11. ^ Tylwalk, Nick (August 27, 2018). "'Donut County' Review: A Hole Lot of Fun". TouchArcade. Retrieved August 28, 2018.
  12. ^ a b Makuch, Eddie (January 7, 2015). "2015 Independent Games Festival Finalists Revealed". GameSpot. Archived from the original on March 9, 2015. Retrieved March 8, 2015.
  13. ^ "Best of 2018 - App Store - Apple Developer". developer.apple.com.
  14. ^ "Game Critics Awards: Best of E3 2017 (2017 Nominees)". Game Critics Awards. Retrieved December 8, 2018.
  15. ^ Hoggins, Tom (September 24, 2018). "Golden Joysticks 2018 nominees announced, voting open now". The Daily Telegraph. Retrieved December 8, 2018.
  16. ^ Grant, Christopher (December 6, 2018). "The Game Awards 2018: Here are all the winners". Polygon. Retrieved December 8, 2018.
  17. ^ Glyer, Mike (November 19, 2018). "2018 Gamers' Choice Awards Nominees". File 770. Retrieved January 6, 2019.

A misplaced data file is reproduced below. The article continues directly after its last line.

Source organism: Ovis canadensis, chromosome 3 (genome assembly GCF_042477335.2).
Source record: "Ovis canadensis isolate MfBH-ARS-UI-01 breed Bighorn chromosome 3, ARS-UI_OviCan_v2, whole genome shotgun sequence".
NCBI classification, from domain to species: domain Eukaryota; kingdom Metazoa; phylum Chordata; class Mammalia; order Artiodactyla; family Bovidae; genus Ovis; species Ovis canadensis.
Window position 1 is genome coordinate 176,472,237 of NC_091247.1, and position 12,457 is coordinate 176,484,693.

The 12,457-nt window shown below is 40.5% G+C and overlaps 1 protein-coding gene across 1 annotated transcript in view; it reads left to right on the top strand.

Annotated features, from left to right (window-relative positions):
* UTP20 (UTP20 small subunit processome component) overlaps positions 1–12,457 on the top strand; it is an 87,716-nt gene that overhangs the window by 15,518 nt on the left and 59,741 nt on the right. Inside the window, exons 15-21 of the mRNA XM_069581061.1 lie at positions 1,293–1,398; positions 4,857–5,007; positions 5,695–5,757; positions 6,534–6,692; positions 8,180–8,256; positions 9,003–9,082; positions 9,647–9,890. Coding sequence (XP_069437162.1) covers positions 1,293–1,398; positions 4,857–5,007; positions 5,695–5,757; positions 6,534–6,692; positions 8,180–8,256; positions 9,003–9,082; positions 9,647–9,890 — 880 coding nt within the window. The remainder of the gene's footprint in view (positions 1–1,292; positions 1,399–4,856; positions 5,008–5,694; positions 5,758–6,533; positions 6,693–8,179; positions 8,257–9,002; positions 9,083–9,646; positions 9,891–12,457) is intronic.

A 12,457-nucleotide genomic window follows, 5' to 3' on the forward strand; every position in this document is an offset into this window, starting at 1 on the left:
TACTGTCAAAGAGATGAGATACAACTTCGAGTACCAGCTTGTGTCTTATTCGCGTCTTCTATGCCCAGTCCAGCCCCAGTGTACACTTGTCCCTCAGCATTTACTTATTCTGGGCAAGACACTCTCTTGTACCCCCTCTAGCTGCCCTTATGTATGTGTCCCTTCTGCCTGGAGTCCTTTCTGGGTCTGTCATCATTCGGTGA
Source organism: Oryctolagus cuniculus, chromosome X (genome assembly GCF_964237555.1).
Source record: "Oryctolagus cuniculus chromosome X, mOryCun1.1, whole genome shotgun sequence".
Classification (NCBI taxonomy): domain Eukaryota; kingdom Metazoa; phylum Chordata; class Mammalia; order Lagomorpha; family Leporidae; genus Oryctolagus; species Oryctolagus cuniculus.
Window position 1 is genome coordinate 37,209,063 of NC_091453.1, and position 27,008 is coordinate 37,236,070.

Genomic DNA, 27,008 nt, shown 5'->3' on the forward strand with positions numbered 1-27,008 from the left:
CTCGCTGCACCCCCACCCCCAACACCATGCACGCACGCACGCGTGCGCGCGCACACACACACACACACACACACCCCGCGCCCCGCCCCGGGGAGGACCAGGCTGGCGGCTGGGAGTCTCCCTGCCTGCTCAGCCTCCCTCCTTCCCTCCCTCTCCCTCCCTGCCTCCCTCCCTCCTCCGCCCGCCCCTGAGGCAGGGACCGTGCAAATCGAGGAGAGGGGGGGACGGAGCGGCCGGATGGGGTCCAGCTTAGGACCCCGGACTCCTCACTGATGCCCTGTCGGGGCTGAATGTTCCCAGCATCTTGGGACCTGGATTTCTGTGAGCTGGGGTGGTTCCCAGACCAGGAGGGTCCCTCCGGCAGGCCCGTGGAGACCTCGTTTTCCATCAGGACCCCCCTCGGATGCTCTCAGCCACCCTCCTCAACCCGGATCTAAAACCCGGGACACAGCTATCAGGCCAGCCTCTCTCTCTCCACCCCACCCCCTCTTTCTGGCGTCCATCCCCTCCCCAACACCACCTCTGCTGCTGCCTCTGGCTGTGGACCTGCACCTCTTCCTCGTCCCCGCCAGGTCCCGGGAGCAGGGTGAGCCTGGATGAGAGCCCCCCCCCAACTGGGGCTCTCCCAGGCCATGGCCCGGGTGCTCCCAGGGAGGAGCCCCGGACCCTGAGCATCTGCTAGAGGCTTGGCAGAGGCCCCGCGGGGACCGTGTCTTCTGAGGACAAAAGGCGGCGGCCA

18. ^ Keyes, Rob (January 3, 2019). "2018 New York Game Awards Nominees Revealed". Screen Rant. Retrieved January 6, 2019.
  19. ^ Makuch, Eddie (January 10, 2019). "God Of War, Spider-Man Lead DICE Awards; Here's All The Nominees". GameSpot. Retrieved January 14, 2019.
  20. ^ Trent, Logan (February 11, 2019). "Here Are Your 2019 SXSW Gaming Awards Finalists!". South by Southwest. Retrieved February 15, 2019.
  21. ^ Khan, Zarmena (March 17, 2019). "God of War Takes Home 'Game of the Year' at SXSW 2019 Gaming Awards". PlayStation LifeStyle. Retrieved March 17, 2019.
  22. ^ Good, Owen S. (January 4, 2019). "Red Dead Redemption 2 tops list of Game Developers Choice nominees". Polygon. Retrieved January 6, 2019.
  23. ^ Fogel, Stefanie (March 14, 2019). "'God of War,' 'Red Dead 2' Lead BAFTA Game Awards Nominations". Variety. Retrieved March 14, 2019.
  24. ^ "Italian Video Game Awards Nominees and Winners". Italian Video Game Awards. April 11, 2019. Retrieved May 25, 2019.
  25. ^ "2019 Winners". The Webby Awards. April 22, 2019. Retrieved April 25, 2019.

Further reading[edit]

External links[edit]